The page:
ascension truman show

Ascension: In Like a Lion, Out Like a Lamb?

When SyFy’s Ascension debuted on Monday, I was excited.  I’m a huge fan of The Twilight Zone and Ascension had a definite Rod Serling vibe to it, what with the mysterious space ship designed to save humanity, a 100-year mission, and a crew trapped in the Kennedy-era with no idea what has happened on Earth since 1963.

Episode 1 was great.  The twist was superb.  The drama increased in Episode 2.

But Episode 3 sputtered.  Last night felt like a letdown, in some ways.  Yes, they set things up in a way that screams “sequel,” but there was way too much going on to really feel like we reached a conclusion.  In fact, I’m not sure we concluded anything.  The show simply ended.

Had there been one more night, things might be different.  Episode 3 felt rushed.  It was moving in an interesting direction, but at that point so many storylines hatched that there was too much to fit into two hours.

If SyFy has plans for Ascension, I will tune in.  I want for there to be more. There has to be more.  Ascension started out too strong for the story to end here.

What did you think?  Am I alone in my thinking?

(A full review, laden with spoilers, will follow soon)

SyFy’s Ascension: Themes from Episode 2

(Spoiler Free)

I noticed quite a few major themes in last night’s episode of Ascension.  I don’t want to go into the plot twists and turns, because that’s a whole other post, really.  For now I want to focus on what life is like after spending 51 years in isolation, without any influence from the outside world.

Last night we learned that the inhabitants of Ascension were carefully selected.  Breeding is a selective process, as resources have to be allotted to each passenger.  Therefore no homosexuals were allowed on board; according to Harris, they are “superfluous” to the needs of the mission since they cannot reproduce.  Breeding is “regulated” so that the brightest offspring are produced.  In this case, Krista is one of those special offspring.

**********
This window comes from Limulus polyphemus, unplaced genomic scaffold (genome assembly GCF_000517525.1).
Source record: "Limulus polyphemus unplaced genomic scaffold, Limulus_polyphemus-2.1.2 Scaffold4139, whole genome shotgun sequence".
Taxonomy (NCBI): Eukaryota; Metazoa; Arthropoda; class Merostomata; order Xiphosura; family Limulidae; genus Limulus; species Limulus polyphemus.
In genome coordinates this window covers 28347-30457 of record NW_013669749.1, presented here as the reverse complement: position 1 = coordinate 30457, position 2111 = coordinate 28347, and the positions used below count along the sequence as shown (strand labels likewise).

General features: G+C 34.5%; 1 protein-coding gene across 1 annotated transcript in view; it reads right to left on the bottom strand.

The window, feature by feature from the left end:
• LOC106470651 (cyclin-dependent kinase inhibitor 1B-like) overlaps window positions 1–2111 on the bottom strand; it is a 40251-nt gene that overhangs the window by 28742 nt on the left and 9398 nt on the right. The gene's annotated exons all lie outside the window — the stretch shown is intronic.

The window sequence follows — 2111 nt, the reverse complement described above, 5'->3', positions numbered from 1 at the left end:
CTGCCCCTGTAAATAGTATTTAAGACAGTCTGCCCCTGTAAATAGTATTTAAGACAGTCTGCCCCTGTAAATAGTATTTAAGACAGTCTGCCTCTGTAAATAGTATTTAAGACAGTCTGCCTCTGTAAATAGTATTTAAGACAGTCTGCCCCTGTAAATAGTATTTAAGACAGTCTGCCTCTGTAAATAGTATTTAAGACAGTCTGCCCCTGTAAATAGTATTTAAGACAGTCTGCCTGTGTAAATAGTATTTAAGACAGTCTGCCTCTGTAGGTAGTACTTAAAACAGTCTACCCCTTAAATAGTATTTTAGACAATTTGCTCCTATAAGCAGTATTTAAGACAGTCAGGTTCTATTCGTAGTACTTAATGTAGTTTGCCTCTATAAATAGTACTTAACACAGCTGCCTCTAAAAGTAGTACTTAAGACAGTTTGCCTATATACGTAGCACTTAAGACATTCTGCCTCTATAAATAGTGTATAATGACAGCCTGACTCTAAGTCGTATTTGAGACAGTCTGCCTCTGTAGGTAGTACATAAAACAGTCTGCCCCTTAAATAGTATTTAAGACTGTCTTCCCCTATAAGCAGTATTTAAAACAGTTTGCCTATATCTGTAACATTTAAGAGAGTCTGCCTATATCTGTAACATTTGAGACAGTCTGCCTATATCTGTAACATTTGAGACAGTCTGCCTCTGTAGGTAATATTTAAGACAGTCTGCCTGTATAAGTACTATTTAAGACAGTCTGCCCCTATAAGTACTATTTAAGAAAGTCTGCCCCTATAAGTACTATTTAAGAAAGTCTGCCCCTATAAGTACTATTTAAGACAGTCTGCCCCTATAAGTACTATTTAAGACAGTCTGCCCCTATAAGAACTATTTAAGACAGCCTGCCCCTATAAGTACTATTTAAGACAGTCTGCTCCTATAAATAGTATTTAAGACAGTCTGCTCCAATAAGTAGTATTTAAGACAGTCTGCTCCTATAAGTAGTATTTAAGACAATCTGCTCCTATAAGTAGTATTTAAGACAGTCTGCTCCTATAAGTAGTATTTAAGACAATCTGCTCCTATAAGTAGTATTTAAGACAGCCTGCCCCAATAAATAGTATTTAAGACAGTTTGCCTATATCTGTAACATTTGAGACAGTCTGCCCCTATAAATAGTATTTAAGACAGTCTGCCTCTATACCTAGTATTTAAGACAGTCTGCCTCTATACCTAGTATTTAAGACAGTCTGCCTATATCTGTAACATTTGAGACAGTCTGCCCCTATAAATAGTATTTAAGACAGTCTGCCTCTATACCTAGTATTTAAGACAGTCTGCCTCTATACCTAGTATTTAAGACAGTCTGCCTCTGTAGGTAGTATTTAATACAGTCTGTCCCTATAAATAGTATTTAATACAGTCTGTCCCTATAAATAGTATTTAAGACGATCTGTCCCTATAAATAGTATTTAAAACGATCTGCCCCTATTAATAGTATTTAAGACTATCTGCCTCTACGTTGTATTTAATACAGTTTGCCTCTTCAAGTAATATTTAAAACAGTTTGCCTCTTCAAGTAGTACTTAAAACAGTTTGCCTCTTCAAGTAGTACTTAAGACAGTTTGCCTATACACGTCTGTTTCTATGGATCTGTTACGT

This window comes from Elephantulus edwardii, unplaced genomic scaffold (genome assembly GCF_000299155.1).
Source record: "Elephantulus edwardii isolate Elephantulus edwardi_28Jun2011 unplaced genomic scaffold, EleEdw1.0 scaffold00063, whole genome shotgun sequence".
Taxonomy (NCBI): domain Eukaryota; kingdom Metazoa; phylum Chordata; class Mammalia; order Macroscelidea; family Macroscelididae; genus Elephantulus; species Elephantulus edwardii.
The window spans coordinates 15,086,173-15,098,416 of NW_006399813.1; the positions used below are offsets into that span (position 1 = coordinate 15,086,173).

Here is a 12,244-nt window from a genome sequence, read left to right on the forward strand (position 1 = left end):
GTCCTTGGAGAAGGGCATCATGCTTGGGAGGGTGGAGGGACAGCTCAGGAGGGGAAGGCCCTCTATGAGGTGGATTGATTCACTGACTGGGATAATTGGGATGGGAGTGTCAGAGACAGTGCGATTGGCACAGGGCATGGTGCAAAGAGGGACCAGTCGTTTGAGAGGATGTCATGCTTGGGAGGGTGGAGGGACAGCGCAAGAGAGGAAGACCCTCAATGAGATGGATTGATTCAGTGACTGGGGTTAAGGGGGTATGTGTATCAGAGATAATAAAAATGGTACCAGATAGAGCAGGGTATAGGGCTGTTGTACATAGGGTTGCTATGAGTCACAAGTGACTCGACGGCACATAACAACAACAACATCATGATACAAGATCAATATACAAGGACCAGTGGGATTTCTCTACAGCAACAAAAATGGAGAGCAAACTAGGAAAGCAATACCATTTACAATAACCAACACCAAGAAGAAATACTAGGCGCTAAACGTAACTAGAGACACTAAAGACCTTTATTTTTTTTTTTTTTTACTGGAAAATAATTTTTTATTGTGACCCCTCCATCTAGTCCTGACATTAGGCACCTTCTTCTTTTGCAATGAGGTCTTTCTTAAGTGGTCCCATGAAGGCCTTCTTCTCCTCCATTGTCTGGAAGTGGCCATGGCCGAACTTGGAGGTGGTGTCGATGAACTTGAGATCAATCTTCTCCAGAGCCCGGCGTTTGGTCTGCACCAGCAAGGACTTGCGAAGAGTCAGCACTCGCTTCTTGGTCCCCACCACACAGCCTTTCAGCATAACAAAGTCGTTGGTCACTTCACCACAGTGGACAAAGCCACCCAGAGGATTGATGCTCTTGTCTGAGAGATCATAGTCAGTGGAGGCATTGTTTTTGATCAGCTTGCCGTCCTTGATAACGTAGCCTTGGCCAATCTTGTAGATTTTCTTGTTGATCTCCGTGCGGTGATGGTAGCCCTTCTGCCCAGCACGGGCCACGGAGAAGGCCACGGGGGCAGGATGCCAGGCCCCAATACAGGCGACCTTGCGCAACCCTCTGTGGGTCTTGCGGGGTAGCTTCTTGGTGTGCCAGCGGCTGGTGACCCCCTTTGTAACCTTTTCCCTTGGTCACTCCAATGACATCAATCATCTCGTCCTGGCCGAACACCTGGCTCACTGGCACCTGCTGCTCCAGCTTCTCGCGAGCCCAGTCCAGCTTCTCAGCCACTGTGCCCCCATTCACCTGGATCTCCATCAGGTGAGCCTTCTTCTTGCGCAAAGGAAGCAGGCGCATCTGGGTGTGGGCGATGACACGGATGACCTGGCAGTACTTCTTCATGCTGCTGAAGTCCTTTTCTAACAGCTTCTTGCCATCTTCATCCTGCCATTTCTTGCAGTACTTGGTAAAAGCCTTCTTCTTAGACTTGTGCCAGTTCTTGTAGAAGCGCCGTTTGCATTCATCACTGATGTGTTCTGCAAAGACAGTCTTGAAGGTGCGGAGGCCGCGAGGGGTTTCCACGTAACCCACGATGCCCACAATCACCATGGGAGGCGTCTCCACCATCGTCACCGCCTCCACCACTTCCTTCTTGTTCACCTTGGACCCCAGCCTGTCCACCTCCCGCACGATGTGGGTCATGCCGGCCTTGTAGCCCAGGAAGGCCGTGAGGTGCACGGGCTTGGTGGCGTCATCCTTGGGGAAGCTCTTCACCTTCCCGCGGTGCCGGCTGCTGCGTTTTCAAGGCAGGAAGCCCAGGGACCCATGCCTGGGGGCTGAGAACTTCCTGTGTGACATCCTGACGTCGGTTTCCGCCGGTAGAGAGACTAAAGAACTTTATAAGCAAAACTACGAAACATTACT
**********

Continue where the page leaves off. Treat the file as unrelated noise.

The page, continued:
Ascension inhabitants have no idea about the Kennedy Assasination, the Civil Rights Movement, the sexual revolution, Women’s Rights, 9-11, Vietnam.  Sexual favors are exchanged for information.  The stewardesses are used as political spies.  Sex is a currency.

The people behind Project Ascension view it as a sociological experiment, though it has become “the best reality tv show never made.”  In that sense, it’s a lot like The Truman Show, where people live their lives in a totally contrived environment.  Indeed, this middle generation of inhabitants grows up with the forced understanding that they have no choice but to live out their lives on this ship with no ability to leave.  They will know everyone they will ever meet, and they will never see their final destination.

Harris believes that the people on the ship are happy to be where they are.  Or, more precisely, they are happily living in ignorance of the truth.  “Had you been born on that ship would you want to know the truth?” he asks.

As someone who studied both History and Political Science in college, I find the concept of Ascension to be fascinating.  These people are living in their own world.  They have been given the brightest minds and as many resources as possible, and so a little world has been created in which there is social strife (ie living life as a lower-decker) and a political hierarchy, but no crime (until now) and what seems to be a thriving communnity.  Of course, every Eden has its demise, and I’m sure that we’ll see this demise in the final chapter that airs tonight.

Are you watching Ascension?  What do you think?  Is such an experiment possible?